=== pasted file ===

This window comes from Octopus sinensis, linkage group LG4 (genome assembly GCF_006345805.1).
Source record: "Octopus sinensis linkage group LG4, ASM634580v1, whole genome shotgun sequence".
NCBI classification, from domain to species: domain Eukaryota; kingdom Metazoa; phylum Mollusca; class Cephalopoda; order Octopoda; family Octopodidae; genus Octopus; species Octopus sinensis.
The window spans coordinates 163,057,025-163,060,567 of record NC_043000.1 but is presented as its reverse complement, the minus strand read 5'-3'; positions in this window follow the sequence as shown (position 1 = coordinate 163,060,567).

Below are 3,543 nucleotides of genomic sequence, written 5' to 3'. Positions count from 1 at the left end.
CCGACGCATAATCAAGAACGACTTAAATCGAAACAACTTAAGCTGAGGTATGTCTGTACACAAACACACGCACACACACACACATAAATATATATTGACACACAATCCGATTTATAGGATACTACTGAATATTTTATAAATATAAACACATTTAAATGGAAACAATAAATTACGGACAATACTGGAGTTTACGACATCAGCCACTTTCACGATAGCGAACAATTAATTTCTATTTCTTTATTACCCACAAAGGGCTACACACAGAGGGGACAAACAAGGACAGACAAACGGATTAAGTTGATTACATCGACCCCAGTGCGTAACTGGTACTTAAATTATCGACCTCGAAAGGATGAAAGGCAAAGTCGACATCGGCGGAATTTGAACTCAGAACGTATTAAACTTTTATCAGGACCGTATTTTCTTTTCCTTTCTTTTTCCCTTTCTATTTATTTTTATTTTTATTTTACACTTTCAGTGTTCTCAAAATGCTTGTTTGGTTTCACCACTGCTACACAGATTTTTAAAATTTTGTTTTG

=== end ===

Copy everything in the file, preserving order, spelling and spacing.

This window comes from Octopus sinensis, linkage group LG4 (genome assembly GCF_006345805.1).
Source record: "Octopus sinensis linkage group LG4, ASM634580v1, whole genome shotgun sequence".
NCBI classification, from domain to species: domain Eukaryota; kingdom Metazoa; phylum Mollusca; class Cephalopoda; order Octopoda; family Octopodidae; genus Octopus; species Octopus sinensis.
The window spans coordinates 163,057,025-163,060,567 of record NC_043000.1 but is presented as its reverse complement, the minus strand read 5'-3'; positions in this window follow the sequence as shown (position 1 = coordinate 163,060,567).

Below are 3,543 nucleotides of genomic sequence, written 5' to 3'. Positions count from 1 at the left end.
CCGACGCATAATCAAGAACGACTTAAATCGAAACAACTTAAGCTGAGGTATGTCTGTACACAAACACACGCACACACACACACATAAATATATATTGACACACAATCCGATTTATAGGATACTACTGAATATTTTATAAATATAAACACATTTAAATGGAAACAATAAATTACGGACAATACTGGAGTTTACGACATCAGCCACTTTCACGATAGCGAACAATTAATTTCTATTTCTTTATTACCCACAAAGGGCTACACACAGAGGGGACAAACAAGGACAGACAAACGGATTAAGTTGATTACATCGACCCCAGTGCGTAACTGGTACTTAAATTATCGACCTCGAAAGGATGAAAGGCAAAGTCGACATCGGCGGAATTTGAACTCAGAACGTATTAAACTTTTATCAGGACCGTATTTTCTTTTCCTTTCTTTTTCCCTTTCTATTTATTTTTATTTTTATTTTACACTTTCAGTGTTCTCAAAATGCTTGTTTGGTTTCACCACTGCTACACAGATTTTTAAAATTTTGTTTTG